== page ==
Jumptonavigation Jumptosearch Thisarticleneedsadditionalcitationsforverification.Pleasehelpimprovethisarticlebyaddingcitationstoreliablesources.Uns..">
This article needs additional citations for verification. (October 2013) (Learn how and when to remove this template message)
|September 16, 2013|
|Dissolved||January 14, 2016|
TouchVision was an American digital broadcast and internet Video on demand television network that was owned by Think Televisual. The service provided rolling news coverage that was distributed to television, mobile and tablet platforms. TouchVision's operations were based out of the headquarters of Weigel Broadcasting in Chicago, Illinois.
TouchVision was co-founded by former radio consultant and XM Satellite Radio executive Lee Abrams (chief content officer), Steven A. Saslow (original chief executive officer) and Brandon Davis (chief executive officer).
The service launched in beta form on July 1, 2013 on CBS affiliate WDJT-TV in Milwaukee, Wisconsin (owned by Weigel Broadcasting) over its fourth digital subchannel, replacing a time-purchased real estate listings service that was programmed by local realtor Shorewest Realtors. The service officially launched on September 16, 2013. In early November of that year, WDJT sister station WMEU-CD in Chicago began carrying TouchVision on its second digital subchannel.
TouchVision gained its first syndicated client outside of the Weigel properties in December 2014, when WISH-TV in Indianapolis, Indiana began carrying a half-hour broadcast of the service on weekday mornings (serving as both a lead-in for WISH's local morning newscast and, as a result of the then-pending loss of its CBS affiliation to WTTV, a replacement for the CBS Morning News); the TouchVision simulcast began airing on WISH when it became a CW affiliate on January 1, 2015. Weigel's Heroes & Icons network also carried the 6 a.m. Eastern hour of programming during its "beta test" period while the schedule was tweaked for its national launch.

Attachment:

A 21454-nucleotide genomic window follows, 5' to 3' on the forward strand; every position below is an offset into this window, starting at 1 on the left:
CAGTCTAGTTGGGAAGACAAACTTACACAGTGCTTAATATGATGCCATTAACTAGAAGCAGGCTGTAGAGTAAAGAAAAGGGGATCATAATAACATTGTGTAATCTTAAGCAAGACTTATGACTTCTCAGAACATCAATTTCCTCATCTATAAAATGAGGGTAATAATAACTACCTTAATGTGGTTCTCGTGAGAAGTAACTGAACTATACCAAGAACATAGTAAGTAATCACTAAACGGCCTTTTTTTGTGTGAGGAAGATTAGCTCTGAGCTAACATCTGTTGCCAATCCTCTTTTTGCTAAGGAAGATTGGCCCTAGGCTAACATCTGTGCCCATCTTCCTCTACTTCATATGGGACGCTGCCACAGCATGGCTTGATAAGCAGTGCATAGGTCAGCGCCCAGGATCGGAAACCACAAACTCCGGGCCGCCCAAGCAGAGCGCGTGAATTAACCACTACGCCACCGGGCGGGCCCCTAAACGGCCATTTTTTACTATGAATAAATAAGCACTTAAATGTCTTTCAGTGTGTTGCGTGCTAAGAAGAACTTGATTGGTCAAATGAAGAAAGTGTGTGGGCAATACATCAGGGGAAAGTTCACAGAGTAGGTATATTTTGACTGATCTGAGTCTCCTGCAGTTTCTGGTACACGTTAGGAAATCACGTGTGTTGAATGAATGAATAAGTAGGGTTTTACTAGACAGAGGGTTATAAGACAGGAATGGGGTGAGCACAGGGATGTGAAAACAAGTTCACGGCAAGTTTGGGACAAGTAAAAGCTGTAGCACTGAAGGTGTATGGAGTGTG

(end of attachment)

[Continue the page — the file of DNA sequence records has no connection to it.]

WDJT dropped TouchVision from its 58.4 subchannel on January 12, 2015, in advance of the soft launch of the classic television network Decades (a joint venture between Weigel and CBS Television Stations) that occurred three days later, though it remained available in the Milwaukee market via sister independent station WMLW-TV, which carried an hour-long simulcast of the service on weekday mornings.
TouchVision ended all on-air operations on January 14, 2016. Programming ceased at 11:59 PM CT on January 14, 2016. The network's YouTube channel was taken off-line voluntarily in mid-May 2016, with the rights to stories and segments reverting to the network's former contributors.
TouchVision was aimed at a demographic of young adults dubbed by the service as the "Millennials Plus" generation (those between the ages of 18 and 35), who grew up using digital technology and have long adapted to social media. TouchVision claimed a collective audience that approached about 1 million viewers each month.
TouchVision was broadcast 24 hours a day in a widescreen format, presenting national and international news in a format similar to a newsreel, using pictures and video footage – mainly adapted from wire services – presented without any on-air anchors; it also provided other news content such as local weather and sports score cut-ins and original feature segments, including social commentary presented by Felonious Munk. A window was provided for a few minutes before the top of the hour, allowing the local station to insert a locally produced news capsule or weather update. The network also aired a half-hour "week in review" program intended to summarize the network's best segments of the week and introduce the network on the affiliate's main station. Weigel's newly launched network Heroes & Icons began carrying an hour-long daily morning simulcast of TouchVision's programming service, and was televised on a semi-national basis from September 29, 2014 to January 14, 2016.
The service was available as a linear television channel, on its apps for smartphones and tablet computers, and a dedicated website. Through a location setting based on zip code or browser location sharing, the network's feed was also available real-time and with limited DVR-style controls through the network's website and apps for the iOS App Store and Google Play depending upon proximity to an affiliate. All of the networks segment videos could also be viewed on its website, apps, YouTube channel as well as on Facebook.